poetry, peformances and podcasts


I recently finished Ron Padgett’s collection of poetry called Alone and Not Alone. It came out this year. It’s pretty good. I’m not as excited about his poetry as I am about Cynthia MacDonald’s.

My copy of her first book of poetry, Amputations, arrived in the mail yesterday. I find her very witty and acerbic, a nice antidote to living in Holland, Michigan and even the USA of today.


I have been contacting churches near where Mark my brother is currently living in the middle of Michigan near Ann Arbor. Eileen and I planning to go over to see him and Leigh next Thursday, Friday and Saturday. The main purpose of the trip is so that Eileen can help Mark get started with some weaving. Eileen is also planning to purchase more stuff to weave with.

These people were extremely nice to me on the phone and were on the brink of looking into arranging for me to practice at their church when the secretary remembered the organ was in pieces and being moved.

I have contacted three or four churches including St. Barnabas Episcopal church and St. Paul United C of C. I am hopeful that one of these last two will respond and allow me to practice on their instruments while visiting. But they are long shots at this point.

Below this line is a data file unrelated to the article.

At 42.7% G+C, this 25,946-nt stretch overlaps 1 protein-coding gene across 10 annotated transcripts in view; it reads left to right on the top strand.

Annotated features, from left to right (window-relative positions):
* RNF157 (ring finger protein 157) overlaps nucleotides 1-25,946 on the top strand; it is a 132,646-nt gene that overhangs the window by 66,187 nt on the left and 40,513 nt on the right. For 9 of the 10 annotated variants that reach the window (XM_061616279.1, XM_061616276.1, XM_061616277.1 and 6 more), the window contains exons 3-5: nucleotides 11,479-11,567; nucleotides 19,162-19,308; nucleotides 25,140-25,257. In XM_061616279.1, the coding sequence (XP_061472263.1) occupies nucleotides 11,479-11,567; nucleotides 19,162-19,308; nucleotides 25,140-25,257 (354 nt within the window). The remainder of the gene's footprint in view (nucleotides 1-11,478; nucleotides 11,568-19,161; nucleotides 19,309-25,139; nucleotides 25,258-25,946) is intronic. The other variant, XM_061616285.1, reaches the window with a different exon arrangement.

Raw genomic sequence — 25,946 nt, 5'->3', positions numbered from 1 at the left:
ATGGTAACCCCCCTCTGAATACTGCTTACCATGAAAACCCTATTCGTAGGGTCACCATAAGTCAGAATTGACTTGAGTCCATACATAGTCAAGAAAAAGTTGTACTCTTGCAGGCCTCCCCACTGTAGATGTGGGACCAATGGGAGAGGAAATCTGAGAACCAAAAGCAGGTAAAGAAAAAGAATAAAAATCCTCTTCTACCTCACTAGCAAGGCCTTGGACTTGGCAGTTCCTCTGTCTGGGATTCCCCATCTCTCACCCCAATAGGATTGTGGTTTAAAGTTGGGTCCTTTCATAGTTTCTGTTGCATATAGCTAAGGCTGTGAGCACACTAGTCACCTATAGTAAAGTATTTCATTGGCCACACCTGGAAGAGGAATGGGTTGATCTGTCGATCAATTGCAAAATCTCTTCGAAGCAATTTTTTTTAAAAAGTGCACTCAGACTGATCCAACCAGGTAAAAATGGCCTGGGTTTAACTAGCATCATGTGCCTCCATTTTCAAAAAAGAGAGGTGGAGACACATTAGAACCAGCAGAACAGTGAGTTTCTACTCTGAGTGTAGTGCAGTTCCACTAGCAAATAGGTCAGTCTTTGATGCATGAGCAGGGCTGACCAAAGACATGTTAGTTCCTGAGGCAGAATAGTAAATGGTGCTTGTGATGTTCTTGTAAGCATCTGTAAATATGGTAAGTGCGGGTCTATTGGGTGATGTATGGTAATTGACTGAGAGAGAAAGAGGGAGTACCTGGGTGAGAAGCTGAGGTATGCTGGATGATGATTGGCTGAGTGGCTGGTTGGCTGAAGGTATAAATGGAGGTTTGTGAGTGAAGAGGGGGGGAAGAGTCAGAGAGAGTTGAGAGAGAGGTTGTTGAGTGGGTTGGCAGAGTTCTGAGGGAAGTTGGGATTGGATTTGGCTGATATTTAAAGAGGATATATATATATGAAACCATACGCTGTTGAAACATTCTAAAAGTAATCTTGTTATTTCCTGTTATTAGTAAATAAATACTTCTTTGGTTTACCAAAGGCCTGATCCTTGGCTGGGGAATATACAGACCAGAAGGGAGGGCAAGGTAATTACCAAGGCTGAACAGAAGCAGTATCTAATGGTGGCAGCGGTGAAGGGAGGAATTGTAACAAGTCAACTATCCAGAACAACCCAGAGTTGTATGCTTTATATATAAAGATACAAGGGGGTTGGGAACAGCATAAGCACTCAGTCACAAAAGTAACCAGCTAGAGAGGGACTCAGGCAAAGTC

I would like to practice because I have organ music by Distler and Pepping scheduled the following Sunday. Also the anthem is one that I plan to accompany at the organ and it could use some practice as well (“Tarry no Longer” by William H. Harris from the Oxford Easy Anthem Book).

But if I don’t hear from one of these churches I think it’ll be alright. I can probably get some rehearsal in on Thursday morning before we leave and Saturday evening after we get back.

It’s getting cooler in Holland Michigan. These cool fall days are perfect days for long walks. Eileen and I walked over to my Mom’s nursing home yesterday as we have been doing almost every day (Skipped Wednesday due to my strenuous schedule on that day).

We also stopped by the building where I work so that Eileen could look at the pool and exercise rooms she now has access to. Then we went to Hope’s ticket office and bought tickets for the Oct 29 Great Performance Series. We couldn’t afford season tickets this year but are planning on going to a few of these.

Barbara Furtuna

I found it interesting that my Julie my ballet instructor confessed that she didn’t like Stravinsky.

We were having a discussion about time signatures that were not in four or three. I was rehearsing Sunday’s prelude (Toccata in Seven by Rutter) on the piano and Julie asked me about it. This led to a discussion of interesting meters.

Then Julie said that she didn’t like Stravinsky which I found amusing. She of course has danced his music. I can see where a dancer might not be enamored of Rite of Spring or Petrushka. But I told Julie that not all of Stravinsky’s music is like his ballets.